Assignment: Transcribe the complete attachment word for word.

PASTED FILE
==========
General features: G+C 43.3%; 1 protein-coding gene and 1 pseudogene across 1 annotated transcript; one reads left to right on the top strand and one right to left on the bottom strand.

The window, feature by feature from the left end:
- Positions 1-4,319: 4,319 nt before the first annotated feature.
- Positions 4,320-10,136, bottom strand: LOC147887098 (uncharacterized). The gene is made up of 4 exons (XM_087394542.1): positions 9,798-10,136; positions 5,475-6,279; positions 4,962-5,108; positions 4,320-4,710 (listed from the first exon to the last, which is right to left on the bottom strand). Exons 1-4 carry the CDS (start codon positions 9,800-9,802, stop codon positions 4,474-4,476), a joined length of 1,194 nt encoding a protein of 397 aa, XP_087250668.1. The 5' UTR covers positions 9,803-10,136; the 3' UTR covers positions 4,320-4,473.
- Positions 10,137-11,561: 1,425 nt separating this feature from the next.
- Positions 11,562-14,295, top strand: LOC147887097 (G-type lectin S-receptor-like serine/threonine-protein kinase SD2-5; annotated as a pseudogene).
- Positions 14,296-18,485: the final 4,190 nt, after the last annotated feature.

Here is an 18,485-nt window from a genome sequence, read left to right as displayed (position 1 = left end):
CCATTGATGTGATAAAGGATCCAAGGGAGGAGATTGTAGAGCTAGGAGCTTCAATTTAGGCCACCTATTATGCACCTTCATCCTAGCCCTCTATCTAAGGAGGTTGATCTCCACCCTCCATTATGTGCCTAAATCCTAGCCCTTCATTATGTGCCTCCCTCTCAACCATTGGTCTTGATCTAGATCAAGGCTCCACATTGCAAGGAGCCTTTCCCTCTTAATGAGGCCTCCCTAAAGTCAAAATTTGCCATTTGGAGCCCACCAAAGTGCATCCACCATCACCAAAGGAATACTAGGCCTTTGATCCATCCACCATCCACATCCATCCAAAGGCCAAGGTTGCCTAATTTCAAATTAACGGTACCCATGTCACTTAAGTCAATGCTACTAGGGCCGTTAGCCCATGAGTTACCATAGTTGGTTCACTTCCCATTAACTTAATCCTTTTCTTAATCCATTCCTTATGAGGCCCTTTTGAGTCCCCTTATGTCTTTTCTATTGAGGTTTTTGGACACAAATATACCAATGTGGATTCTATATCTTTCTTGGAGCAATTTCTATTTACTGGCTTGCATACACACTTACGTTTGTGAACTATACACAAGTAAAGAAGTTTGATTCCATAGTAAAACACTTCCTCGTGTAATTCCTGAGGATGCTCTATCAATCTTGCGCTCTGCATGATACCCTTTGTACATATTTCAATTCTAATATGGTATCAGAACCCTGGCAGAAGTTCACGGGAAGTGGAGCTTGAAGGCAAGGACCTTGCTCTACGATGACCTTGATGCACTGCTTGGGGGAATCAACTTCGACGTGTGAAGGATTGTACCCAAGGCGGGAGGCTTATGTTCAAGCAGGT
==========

General features: G+C 43.3%; 1 protein-coding gene and 1 pseudogene across 1 annotated transcript; one reads left to right on the top strand and one right to left on the bottom strand.

The window, feature by feature from the left end:
- Positions 1-4,319: 4,319 nt before the first annotated feature.
- Positions 4,320-10,136, bottom strand: LOC147887098 (uncharacterized). The gene is made up of 4 exons (XM_087394542.1): positions 9,798-10,136; positions 5,475-6,279; positions 4,962-5,108; positions 4,320-4,710 (listed from the first exon to the last, which is right to left on the bottom strand). Exons 1-4 carry the CDS (start codon positions 9,800-9,802, stop codon positions 4,474-4,476), a joined length of 1,194 nt encoding a protein of 397 aa, XP_087250668.1. The 5' UTR covers positions 9,803-10,136; the 3' UTR covers positions 4,320-4,473.
- Positions 10,137-11,561: 1,425 nt separating this feature from the next.
- Positions 11,562-14,295, top strand: LOC147887097 (G-type lectin S-receptor-like serine/threonine-protein kinase SD2-5; annotated as a pseudogene).
- Positions 14,296-18,485: the final 4,190 nt, after the last annotated feature.

Here is an 18,485-nt window from a genome sequence, read left to right as displayed (position 1 = left end):
CCATTGATGTGATAAAGGATCCAAGGGAGGAGATTGTAGAGCTAGGAGCTTCAATTTAGGCCACCTATTATGCACCTTCATCCTAGCCCTCTATCTAAGGAGGTTGATCTCCACCCTCCATTATGTGCCTAAATCCTAGCCCTTCATTATGTGCCTCCCTCTCAACCATTGGTCTTGATCTAGATCAAGGCTCCACATTGCAAGGAGCCTTTCCCTCTTAATGAGGCCTCCCTAAAGTCAAAATTTGCCATTTGGAGCCCACCAAAGTGCATCCACCATCACCAAAGGAATACTAGGCCTTTGATCCATCCACCATCCACATCCATCCAAAGGCCAAGGTTGCCTAATTTCAAATTAACGGTACCCATGTCACTTAAGTCAATGCTACTAGGGCCGTTAGCCCATGAGTTACCATAGTTGGTTCACTTCCCATTAACTTAATCCTTTTCTTAATCCATTCCTTATGAGGCCCTTTTGAGTCCCCTTATGTCTTTTCTATTGAGGTTTTTGGACACAAATATACCAATGTGGATTCTATATCTTTCTTGGAGCAATTTCTATTTACTGGCTTGCATACACACTTACGTTTGTGAACTATACACAAGTAAAGAAGTTTGATTCCATAGTAAAACACTTCCTCGTGTAATTCCTGAGGATGCTCTATCAATCTTGCGCTCTGCATGATACCCTTTGTACATATTTCAATTCTAATATGGTATCAGAACCCTGGCAGAAGTTCACGGGAAGTGGAGCTTGAAGGCAAGGACCTTGCTCTACGATGACCTTGATGCACTGCTTGGGGGAATCAACTTCGACGTGTGAAGGATTGTACCCAAGGCGGGAGGCTTATGTTCAAGCAGGT